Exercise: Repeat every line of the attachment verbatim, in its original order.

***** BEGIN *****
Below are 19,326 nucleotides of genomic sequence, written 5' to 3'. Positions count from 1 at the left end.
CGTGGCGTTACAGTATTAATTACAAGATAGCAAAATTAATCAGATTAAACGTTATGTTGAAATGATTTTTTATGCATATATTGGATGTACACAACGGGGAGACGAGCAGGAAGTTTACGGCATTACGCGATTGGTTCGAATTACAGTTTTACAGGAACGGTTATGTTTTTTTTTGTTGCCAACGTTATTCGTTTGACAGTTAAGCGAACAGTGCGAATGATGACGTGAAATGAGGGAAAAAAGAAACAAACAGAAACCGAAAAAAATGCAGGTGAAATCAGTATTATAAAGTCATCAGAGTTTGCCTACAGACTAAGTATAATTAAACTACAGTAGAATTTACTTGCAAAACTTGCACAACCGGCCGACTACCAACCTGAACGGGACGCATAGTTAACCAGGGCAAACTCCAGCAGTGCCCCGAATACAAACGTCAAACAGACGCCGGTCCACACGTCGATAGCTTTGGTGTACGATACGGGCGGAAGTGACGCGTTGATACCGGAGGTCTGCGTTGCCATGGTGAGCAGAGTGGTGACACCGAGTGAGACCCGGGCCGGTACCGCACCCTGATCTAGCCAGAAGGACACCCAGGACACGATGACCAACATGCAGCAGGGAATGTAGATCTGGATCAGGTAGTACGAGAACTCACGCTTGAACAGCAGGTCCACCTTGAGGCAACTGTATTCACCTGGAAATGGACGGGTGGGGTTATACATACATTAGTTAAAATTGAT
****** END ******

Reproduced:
Below are 19,326 nucleotides of genomic sequence, written 5' to 3'. Positions count from 1 at the left end.
CGTGGCGTTACAGTATTAATTACAAGATAGCAAAATTAATCAGATTAAACGTTATGTTGAAATGATTTTTTATGCATATATTGGATGTACACAACGGGGAGACGAGCAGGAAGTTTACGGCATTACGCGATTGGTTCGAATTACAGTTTTACAGGAACGGTTATGTTTTTTTTTGTTGCCAACGTTATTCGTTTGACAGTTAAGCGAACAGTGCGAATGATGACGTGAAATGAGGGAAAAAAGAAACAAACAGAAACCGAAAAAAATGCAGGTGAAATCAGTATTATAAAGTCATCAGAGTTTGCCTACAGACTAAGTATAATTAAACTACAGTAGAATTTACTTGCAAAACTTGCACAACCGGCCGACTACCAACCTGAACGGGACGCATAGTTAACCAGGGCAAACTCCAGCAGTGCCCCGAATACAAACGTCAAACAGACGCCGGTCCACACGTCGATAGCTTTGGTGTACGATACGGGCGGAAGTGACGCGTTGATACCGGAGGTCTGCGTTGCCATGGTGAGCAGAGTGGTGACACCGAGTGAGACCCGGGCCGGTACCGCACCCTGATCTAGCCAGAAGGACACCCAGGACACGATGACCAACATGCAGCAGGGAATGTAGATCTGGATCAGGTAGTACGAGAACTCACGCTTGAACAGCAGGTCCACCTTGAGGCAACTGTATTCACCTGGAAATGGACGGGTGGGGTTATACATACATTAGTTAAAATTGAT